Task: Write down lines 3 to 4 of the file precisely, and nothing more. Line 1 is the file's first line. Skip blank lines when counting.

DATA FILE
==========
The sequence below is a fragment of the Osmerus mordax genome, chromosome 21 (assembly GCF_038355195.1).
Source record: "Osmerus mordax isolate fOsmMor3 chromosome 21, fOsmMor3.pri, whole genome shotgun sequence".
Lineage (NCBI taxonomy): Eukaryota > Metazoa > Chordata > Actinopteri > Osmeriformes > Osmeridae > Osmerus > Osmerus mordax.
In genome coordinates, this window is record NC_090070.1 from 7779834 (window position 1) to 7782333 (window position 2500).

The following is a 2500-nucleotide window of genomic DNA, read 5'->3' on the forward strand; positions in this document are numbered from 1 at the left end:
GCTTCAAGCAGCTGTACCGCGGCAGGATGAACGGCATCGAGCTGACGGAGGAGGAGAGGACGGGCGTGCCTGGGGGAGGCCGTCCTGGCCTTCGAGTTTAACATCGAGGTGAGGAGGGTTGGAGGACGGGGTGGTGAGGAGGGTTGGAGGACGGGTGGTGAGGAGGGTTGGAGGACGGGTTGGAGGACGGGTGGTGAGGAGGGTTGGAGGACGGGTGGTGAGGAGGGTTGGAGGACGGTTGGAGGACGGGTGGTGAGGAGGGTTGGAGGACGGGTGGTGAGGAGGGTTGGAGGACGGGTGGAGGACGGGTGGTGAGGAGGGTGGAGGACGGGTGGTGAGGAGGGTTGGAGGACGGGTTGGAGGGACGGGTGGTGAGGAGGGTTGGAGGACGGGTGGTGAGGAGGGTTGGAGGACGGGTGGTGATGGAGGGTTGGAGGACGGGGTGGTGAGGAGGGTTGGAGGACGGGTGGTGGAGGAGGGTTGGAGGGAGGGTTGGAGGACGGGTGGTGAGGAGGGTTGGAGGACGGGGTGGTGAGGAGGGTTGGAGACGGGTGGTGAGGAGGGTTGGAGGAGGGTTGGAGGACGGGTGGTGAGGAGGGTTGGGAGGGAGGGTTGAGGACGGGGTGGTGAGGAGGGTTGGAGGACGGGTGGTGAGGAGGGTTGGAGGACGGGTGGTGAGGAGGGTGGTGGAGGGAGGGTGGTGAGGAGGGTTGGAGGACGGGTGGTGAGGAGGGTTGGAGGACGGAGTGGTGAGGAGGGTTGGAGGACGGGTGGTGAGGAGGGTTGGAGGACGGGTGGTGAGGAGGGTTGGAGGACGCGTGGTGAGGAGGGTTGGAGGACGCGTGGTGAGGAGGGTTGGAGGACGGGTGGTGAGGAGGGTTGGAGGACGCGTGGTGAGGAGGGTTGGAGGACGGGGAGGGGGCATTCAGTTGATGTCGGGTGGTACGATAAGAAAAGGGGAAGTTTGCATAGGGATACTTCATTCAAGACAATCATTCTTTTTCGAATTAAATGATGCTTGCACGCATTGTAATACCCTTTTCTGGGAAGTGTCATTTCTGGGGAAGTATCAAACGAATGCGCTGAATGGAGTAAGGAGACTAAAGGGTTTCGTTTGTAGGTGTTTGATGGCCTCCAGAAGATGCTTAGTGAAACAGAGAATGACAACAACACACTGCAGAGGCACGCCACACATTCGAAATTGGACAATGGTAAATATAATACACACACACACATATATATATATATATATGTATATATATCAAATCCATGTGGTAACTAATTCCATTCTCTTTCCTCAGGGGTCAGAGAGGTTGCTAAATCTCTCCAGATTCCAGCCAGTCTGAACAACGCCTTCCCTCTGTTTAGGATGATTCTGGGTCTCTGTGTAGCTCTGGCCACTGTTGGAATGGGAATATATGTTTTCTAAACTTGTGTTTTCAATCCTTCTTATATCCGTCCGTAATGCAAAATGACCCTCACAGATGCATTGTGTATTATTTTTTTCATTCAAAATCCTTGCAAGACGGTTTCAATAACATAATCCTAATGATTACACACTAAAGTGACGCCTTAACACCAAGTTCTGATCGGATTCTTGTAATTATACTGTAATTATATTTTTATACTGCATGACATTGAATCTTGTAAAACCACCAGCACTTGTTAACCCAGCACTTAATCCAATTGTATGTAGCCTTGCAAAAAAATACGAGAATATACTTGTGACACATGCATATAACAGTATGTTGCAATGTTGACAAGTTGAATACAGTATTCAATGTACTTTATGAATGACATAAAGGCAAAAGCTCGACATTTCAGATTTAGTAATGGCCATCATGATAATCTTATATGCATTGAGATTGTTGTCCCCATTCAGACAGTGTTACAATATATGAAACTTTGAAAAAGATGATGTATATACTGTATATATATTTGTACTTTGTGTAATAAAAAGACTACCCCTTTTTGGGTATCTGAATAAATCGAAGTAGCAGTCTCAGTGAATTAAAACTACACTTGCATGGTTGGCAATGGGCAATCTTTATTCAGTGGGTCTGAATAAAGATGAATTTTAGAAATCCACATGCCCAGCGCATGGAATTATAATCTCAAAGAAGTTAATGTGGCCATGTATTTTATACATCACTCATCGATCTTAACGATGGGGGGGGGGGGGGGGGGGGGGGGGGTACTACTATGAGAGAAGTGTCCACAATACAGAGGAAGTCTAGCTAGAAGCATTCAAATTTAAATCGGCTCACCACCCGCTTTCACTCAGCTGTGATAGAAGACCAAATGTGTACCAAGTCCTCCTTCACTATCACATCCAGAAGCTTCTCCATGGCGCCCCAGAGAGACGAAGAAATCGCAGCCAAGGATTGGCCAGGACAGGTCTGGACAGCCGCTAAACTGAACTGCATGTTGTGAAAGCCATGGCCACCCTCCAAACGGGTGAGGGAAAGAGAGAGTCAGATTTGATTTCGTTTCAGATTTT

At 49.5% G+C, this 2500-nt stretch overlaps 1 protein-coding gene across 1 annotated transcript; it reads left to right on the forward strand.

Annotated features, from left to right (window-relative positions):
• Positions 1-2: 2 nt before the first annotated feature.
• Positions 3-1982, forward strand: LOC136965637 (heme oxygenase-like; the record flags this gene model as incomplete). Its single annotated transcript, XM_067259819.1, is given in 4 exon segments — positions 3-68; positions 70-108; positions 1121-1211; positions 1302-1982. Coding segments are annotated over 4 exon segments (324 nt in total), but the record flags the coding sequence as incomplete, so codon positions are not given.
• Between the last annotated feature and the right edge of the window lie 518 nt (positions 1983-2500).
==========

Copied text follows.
Lineage (NCBI taxonomy): Eukaryota > Metazoa > Chordata > Actinopteri > Osmeriformes > Osmeridae > Osmerus > Osmerus mordax.
In genome coordinates, this window is record NC_090070.1 from 7779834 (window position 1) to 7782333 (window position 2500).